The engineers had envisioned telephones being used to access computers, and surveyed a business customers for possible uses. This led to the addition of the number sign (#, pound or diamond in this context, hash, square or gate in the UK, and octothorpe by the original engineers) and asterisk or star (*) keys. In military telephone systems four additional signals (A, B, C, D) were defined for signaling call priority. Later, the hash and asterisk keys were used in vertical service codes, such as *67 to suppress caller ID in the Bell System.
The DTMF keyboard layout broke with the tradition established in cash registers (and later adopted in calculators and computers) of having the 0 key at the bottom and the remaining keys increasing in rows above. This was due to research conducted by Bell Labs using test subjects unfamiliar with keypads. Comparing various layouts including two-row, two-column, and circular configurations, the study concluded that while there was little difference in speed or accuracy between any of the layouts, the now familiar arrangement with 1 at the top was the most favourably rated.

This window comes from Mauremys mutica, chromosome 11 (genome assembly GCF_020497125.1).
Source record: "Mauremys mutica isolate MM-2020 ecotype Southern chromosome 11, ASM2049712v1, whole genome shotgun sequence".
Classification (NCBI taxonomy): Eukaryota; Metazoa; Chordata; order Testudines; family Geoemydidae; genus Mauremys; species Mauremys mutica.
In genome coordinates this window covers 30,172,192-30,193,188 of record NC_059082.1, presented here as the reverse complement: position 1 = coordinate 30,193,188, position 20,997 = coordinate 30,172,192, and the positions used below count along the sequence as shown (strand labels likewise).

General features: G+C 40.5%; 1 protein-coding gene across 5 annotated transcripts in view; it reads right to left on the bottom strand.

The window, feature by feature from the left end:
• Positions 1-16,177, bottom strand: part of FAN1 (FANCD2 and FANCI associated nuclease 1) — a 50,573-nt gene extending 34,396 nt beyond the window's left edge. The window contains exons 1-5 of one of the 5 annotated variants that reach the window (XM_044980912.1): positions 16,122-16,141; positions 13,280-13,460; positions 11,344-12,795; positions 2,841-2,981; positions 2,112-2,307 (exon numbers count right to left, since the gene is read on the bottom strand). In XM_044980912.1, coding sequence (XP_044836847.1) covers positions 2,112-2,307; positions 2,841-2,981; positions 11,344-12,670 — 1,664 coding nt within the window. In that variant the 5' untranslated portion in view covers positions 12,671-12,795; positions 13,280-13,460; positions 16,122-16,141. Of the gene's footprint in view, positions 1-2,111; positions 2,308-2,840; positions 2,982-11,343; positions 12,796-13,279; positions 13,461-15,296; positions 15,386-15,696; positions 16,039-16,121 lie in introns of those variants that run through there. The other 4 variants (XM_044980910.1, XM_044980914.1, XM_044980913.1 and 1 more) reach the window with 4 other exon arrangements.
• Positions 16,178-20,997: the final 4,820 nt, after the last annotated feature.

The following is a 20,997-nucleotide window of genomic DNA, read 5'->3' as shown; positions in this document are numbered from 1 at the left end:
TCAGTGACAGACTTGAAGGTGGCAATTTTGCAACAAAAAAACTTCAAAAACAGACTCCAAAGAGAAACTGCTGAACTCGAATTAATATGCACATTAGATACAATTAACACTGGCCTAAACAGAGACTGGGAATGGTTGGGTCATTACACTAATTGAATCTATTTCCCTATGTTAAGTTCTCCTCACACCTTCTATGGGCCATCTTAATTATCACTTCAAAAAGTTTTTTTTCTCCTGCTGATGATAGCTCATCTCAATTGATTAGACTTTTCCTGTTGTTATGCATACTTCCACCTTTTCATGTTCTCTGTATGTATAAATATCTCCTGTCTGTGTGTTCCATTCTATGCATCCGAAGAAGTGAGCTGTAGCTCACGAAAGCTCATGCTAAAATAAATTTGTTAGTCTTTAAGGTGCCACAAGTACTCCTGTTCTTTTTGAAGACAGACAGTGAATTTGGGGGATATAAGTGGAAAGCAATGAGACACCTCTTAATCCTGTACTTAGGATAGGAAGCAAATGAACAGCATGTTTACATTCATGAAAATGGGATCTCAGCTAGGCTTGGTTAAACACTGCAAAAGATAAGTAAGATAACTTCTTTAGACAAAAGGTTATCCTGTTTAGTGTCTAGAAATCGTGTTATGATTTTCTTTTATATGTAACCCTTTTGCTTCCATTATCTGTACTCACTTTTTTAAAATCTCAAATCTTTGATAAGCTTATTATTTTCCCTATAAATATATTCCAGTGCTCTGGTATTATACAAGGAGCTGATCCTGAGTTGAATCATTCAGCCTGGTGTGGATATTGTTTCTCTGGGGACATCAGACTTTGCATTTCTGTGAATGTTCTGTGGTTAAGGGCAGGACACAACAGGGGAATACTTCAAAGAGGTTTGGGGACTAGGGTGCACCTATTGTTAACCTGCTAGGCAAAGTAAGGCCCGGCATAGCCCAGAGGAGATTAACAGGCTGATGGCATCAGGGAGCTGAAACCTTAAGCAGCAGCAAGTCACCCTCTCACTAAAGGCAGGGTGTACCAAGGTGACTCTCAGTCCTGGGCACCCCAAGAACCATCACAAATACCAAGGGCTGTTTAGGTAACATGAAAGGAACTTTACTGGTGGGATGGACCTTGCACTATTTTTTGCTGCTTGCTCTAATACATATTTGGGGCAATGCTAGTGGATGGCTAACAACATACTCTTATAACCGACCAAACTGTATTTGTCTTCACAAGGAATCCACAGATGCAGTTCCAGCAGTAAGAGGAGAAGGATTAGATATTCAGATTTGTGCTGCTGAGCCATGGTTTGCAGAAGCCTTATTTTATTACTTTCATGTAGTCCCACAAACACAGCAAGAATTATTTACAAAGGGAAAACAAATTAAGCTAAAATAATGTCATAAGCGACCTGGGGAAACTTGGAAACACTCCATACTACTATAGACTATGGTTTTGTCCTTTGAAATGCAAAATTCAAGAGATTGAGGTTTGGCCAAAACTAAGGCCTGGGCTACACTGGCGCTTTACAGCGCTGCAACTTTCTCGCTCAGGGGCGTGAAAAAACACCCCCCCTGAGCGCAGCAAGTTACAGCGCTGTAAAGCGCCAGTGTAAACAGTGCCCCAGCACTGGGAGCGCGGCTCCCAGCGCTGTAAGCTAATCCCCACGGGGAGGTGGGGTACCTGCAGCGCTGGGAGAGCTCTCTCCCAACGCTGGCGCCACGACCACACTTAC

Historically, not all push-button telephones used DTMF dialing technology. Some manufacturers implemented pulse dialing with push-button keypads and even Western Electric produced several telephone models with a push-button keypad that could also emit traditional dial pulses. Sometimes the mode was user-selectable with a switch on the telephone. Pulse-mode push-button keypads typically stored the dialed number sequence in a digit collector register to permit rapid dialing for the user.
As telephone companies continued to levy surcharges for touch-tone service long after any technical justification ceased to exist, a push-button telephone with pulse dialing capability represented a means for a user to obtain the convenience of push-button dialing without incurring the touch-tone surcharge.
Electronics within push-button telephones may provide several usability features, such as last-number re-dial and storage of commonly called numbers. Some telephone models support additional features, such as retrieval of information and data or code and PIN entry.
Most analog telephone adapters for Internet-based telecommunications (VoIP) recognize and translate DTMF tones but ignore dial pulses, an issue which also exists for some PBX systems. Like cellular handsets, telephones designed for voice-over-IP use out-of-band signaling to send the dialed number.